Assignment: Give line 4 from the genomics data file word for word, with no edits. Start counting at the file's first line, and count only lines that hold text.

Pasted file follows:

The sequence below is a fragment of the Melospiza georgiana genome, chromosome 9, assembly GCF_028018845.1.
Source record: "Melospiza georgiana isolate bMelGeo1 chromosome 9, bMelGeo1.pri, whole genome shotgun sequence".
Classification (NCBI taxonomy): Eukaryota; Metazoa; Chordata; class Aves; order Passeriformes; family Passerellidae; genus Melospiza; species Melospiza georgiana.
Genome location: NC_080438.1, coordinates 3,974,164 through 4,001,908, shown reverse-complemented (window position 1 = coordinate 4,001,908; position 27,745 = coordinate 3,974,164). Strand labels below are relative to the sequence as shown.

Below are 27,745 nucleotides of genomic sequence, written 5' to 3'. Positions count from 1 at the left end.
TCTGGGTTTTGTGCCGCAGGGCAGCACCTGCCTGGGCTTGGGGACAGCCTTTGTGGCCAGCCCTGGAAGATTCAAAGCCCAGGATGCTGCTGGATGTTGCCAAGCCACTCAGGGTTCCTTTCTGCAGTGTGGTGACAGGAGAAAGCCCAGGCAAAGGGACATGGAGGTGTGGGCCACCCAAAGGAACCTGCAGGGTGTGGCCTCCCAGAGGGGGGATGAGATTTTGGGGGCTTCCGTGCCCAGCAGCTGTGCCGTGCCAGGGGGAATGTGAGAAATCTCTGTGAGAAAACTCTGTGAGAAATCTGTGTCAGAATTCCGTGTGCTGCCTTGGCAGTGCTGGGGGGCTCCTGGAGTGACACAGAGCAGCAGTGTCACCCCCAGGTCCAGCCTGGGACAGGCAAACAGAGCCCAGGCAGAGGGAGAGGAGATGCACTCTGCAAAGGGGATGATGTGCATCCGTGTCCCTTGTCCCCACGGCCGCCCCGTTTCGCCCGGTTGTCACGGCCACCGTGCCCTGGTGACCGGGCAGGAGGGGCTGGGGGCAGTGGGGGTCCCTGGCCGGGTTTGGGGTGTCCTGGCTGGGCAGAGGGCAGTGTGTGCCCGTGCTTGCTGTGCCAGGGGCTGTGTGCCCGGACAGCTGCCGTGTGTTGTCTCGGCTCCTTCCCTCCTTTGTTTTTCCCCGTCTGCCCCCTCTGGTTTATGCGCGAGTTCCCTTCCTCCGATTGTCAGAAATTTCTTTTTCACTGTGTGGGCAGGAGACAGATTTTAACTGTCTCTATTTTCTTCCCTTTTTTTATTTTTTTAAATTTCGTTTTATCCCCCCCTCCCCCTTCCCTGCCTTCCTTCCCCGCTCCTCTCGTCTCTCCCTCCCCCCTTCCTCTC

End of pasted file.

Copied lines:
Genome location: NC_080438.1, coordinates 3,974,164 through 4,001,908, shown reverse-complemented (window position 1 = coordinate 4,001,908; position 27,745 = coordinate 3,974,164). Strand labels below are relative to the sequence as shown.